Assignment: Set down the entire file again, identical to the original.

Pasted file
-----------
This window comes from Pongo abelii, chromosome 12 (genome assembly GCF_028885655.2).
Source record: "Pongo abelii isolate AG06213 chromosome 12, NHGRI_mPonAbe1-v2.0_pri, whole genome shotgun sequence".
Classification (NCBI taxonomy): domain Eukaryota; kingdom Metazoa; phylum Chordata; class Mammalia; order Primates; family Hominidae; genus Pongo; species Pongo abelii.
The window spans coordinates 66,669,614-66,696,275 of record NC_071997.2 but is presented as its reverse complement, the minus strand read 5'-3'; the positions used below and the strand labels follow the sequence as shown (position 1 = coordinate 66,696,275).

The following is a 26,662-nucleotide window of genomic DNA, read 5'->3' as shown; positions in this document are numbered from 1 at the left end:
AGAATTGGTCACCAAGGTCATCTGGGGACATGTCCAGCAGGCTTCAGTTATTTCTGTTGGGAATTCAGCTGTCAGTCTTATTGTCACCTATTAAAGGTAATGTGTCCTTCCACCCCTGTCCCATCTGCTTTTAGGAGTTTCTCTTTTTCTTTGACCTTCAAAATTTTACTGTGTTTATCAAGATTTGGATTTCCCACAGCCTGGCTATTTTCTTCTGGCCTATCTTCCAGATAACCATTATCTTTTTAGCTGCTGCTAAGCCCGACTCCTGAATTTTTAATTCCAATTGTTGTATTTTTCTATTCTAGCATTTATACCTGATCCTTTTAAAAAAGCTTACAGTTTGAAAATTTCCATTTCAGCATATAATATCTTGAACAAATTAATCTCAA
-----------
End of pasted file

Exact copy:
This window comes from Pongo abelii, chromosome 12 (genome assembly GCF_028885655.2).
Source record: "Pongo abelii isolate AG06213 chromosome 12, NHGRI_mPonAbe1-v2.0_pri, whole genome shotgun sequence".
Classification (NCBI taxonomy): domain Eukaryota; kingdom Metazoa; phylum Chordata; class Mammalia; order Primates; family Hominidae; genus Pongo; species Pongo abelii.
The window spans coordinates 66,669,614-66,696,275 of record NC_071997.2 but is presented as its reverse complement, the minus strand read 5'-3'; the positions used below and the strand labels follow the sequence as shown (position 1 = coordinate 66,696,275).

The following is a 26,662-nucleotide window of genomic DNA, read 5'->3' as shown; positions in this document are numbered from 1 at the left end:
AGAATTGGTCACCAAGGTCATCTGGGGACATGTCCAGCAGGCTTCAGTTATTTCTGTTGGGAATTCAGCTGTCAGTCTTATTGTCACCTATTAAAGGTAATGTGTCCTTCCACCCCTGTCCCATCTGCTTTTAGGAGTTTCTCTTTTTCTTTGACCTTCAAAATTTTACTGTGTTTATCAAGATTTGGATTTCCCACAGCCTGGCTATTTTCTTCTGGCCTATCTTCCAGATAACCATTATCTTTTTAGCTGCTGCTAAGCCCGACTCCTGAATTTTTAATTCCAATTGTTGTATTTTTCTATTCTAGCATTTATACCTGATCCTTTTAAAAAAGCTTACAGTTTGAAAATTTCCATTTCAGCATATAATATCTTGAACAAATTAATCTCAA